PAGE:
The Golden Ball Inn, Ironbridge

Rating: *** Lou Robson enjoys her dishes at The Golden Ball – but wishes she’d followed her friend’s lead.

The Golden Ball Inn, Ironbridge

Rating: *** Lou Robson enjoys her dishes at The Golden Ball – but wishes she’d followed her friend’s lead.

The people of Ironbridge have been happily drinking in the Golden Ball Inn since 1728 and the pub on Jockey Bank is the oldest recorded licensed premises in the area.

It is at its busiest on Fridays – many locals have a regular date to dine there every Friday night – and it was packed as we squeezed our way to the bar.

This pub is always a good place to visit with out-of-town visitors and my friend had come all the way from Liverpool to visit a dentist in Shrewsbury. That he could make it through three courses is a testament to Shropshire dentistry and the pub’s chef.

As you would expect from its age, the building’s low ceilings are criss-crossed by beams and its wooden and tiled floors shine warmly with use and polish. The walls are covered with ephemera, from tin and enamelled beer signs to historic deeds of sale, and shelves groan with bric-a-brac and cast iron cooking pots.

We could have eaten in the restaurant, which has table service, but chose a table in the back bar by the beer garden because it was brighter and more convivial. Dogs are allowed in the bar area and a border terrier was sitting contentedly by a nearby table.

We arrived at a quarter to eight and by then two of the meals listed on the blackboard by our table (the swordfish steak and the trio of Wenlock farm sausages) had sold out.

For a starter we decided to share the Greek mezze platter washed down with Ironbridge Foundry Gold beer, one of five real ales sold at the bar, and a mild and refreshing taste after our walk up Madeley Road.

The platter was more broadly Mediterranean than distinctively Greek but it worked well as an appetiser. The rectangular plate held a slice each of prosciutto, a generous helping of sliced chorizo, a mix of garlic and olives, chunks of melon, a rocket salad and a bowl of tzatziki dip served with a basket of warm pitta breads. The rocket salad could have done with a sharper dressing and the mint and yoghurt dip was crying out for some cucumber and garlic to round it out.

For a main course Felix chose the shoulder of lamb with mustard mash and Shrewsbury sauce (£14.95). I ordered venison medallions but they were by then the third dish to sell out so I settled for chicken chasseur (£10.95).

The meals could have done with warmer plates because the sauces on both dishes appeared a little congealed by the time they got to us. Felix got the best of the bargain. A huge piece of meat on the bone, browned to perfection outside and succulent inside, was coated with a caramel coloured Shrewsbury sauce. The fruity sauce perfectly complemented the lamb and the grained mustard mash. “I enjoyed every part of that,” Felix said.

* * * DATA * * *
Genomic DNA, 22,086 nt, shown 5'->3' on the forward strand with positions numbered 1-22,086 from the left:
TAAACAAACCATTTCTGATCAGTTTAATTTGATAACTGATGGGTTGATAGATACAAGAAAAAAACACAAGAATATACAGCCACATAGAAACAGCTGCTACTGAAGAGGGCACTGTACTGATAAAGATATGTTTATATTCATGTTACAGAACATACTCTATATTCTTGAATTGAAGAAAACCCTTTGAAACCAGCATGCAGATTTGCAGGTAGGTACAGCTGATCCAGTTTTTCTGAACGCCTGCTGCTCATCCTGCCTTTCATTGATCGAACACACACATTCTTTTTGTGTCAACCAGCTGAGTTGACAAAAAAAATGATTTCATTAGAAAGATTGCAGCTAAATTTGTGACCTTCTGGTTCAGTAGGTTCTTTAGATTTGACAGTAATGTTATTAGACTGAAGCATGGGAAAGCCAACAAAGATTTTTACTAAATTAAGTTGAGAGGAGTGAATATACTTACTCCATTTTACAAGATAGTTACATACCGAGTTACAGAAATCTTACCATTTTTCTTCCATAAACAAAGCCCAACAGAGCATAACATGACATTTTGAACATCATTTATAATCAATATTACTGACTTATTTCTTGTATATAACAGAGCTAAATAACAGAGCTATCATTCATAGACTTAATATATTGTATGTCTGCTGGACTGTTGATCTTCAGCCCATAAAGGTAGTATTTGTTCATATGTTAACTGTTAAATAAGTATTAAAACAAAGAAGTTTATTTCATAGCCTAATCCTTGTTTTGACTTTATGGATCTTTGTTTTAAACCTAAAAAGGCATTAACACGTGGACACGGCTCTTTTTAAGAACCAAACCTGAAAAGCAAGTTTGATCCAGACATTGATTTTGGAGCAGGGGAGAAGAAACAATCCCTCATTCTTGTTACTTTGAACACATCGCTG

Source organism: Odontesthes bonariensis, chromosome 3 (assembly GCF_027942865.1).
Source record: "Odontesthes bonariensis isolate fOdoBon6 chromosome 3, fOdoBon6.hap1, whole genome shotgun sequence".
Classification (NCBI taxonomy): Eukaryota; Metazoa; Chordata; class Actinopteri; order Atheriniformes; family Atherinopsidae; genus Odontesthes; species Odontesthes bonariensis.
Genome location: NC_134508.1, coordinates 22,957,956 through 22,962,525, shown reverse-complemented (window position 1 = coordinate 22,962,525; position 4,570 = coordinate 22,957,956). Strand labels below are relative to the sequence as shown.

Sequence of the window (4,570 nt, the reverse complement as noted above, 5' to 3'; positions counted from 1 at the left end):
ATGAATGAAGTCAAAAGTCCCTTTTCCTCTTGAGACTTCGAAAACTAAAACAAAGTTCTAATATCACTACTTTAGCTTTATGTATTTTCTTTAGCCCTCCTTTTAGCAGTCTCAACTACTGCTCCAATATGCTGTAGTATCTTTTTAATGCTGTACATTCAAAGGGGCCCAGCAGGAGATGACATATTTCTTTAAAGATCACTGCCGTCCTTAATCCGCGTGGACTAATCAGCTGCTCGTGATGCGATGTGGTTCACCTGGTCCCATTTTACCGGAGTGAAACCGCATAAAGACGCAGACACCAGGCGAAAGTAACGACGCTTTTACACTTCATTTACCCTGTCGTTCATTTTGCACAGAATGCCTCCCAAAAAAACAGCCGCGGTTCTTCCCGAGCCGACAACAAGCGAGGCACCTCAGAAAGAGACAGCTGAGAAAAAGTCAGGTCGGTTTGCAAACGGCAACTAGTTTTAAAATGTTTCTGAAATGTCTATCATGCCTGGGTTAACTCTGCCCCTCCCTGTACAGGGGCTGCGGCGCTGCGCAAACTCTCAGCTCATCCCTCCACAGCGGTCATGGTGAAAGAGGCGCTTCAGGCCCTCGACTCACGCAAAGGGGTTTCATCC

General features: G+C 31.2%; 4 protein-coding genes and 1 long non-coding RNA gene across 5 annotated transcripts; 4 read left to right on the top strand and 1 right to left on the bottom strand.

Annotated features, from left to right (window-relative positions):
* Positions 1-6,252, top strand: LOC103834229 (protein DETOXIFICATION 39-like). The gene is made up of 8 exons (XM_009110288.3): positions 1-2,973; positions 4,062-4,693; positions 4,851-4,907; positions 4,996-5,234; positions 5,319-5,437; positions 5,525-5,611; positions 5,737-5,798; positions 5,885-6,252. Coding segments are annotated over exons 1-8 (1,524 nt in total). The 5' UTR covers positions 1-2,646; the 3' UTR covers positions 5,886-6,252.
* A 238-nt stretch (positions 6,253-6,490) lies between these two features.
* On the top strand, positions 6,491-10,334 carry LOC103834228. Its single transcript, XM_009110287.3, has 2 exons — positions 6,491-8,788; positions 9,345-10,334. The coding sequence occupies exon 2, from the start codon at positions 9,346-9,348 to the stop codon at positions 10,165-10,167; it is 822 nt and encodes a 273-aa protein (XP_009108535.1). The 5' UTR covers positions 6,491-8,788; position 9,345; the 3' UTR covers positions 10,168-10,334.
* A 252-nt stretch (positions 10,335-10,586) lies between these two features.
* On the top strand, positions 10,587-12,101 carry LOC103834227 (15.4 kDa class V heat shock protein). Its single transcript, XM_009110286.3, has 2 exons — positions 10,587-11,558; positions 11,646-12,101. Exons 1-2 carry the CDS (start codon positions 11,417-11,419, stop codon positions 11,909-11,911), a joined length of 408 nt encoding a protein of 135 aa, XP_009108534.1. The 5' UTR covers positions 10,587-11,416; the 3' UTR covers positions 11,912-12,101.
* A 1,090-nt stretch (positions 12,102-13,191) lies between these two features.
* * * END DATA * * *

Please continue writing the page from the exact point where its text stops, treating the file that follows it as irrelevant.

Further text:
The chicken was less exciting. The two pieces of breast meat were, like the lamb, cooked to moist perfection but the sauce of mushrooms and tomatoes was just that and sadly, a tang of tinned tomato was still pervasive. It should have been accompanied by new potatoes but I had asked for the dauphinoise potatoes which would have partnered the venison. They turned out to be a good match, creamy and soft without collapsing, and they almost made up for the disappointment of the chasseur sauce.

Both dishes came with a shared bowl of vegetables – corn, broccoli, string beans, carrots and savoy cabbage – all freshly cooked.

We had moved on by now to Three Tuns Pale Ale from the UK’s oldest licensed brewery. With a bit more body than the previous beer, it washed down the meals and was much less cloying than a glass of wine would have been.

With a short break for digestion we moved on to the puddings. I chose a rhubarb and ginger crème brulee and Felix chose bread and butter pudding.

The crème brulee came with a separate ball of ice cream (good quality vanilla shot through with seeds) which I found superfluous. Someone had enjoyed wielding the blowtorch because the sugar topping on the crème brulee was a good quarter of an inch thick and set like iron. The heat had pervaded the dish beneath so it was a slightly disconcerting mix of warm and chilled custard and chunks of rhubarb. There was a faint flavour of ginger but I would have preferred a stronger taste and texture to lift an already delicious pudding.

Again, Felix had made the better choice with his bread and butter pudding. I wasn’t impressed when it arrived. It looked like a toasted sandwich surrounded by a lake of custard but one taste and all was forgiven as it melted in the mouth. From now on whenever I make this pudding at home I’ll be adding nutmeg because that was the ingredient that lifted this dish towards the sublime. The custard was perfect too and clearly made with fresh eggs.

The bill came to a few pennies over £60 which puts this on the expensive side for a pub meal, even including drinks, but worth it for good food in a warm and welcoming atmosphere.


The Golden Ball Inn, 1 Newbridge Road Ironbridge TF8 7BA

Tel: 01952 432 179



Crayfish cocktail £5.95; Pan-fried pigeon breast in Madeira sauce £5.95


Pan-seared medallions of crocodile with garlic fried king prawns, parmentiere potato, fresh carrot and bean medley and creamy garlic sauce £16.50; Beer-battered fillet of Scottish haddock with fresh salad and chips £9.50


Plum and almond tart £4.95; Lemon and ginger cheesecake £4.95


Basic but friendly


Warm and welcoming


It’s an old building, so limited. Steps down to toilets.

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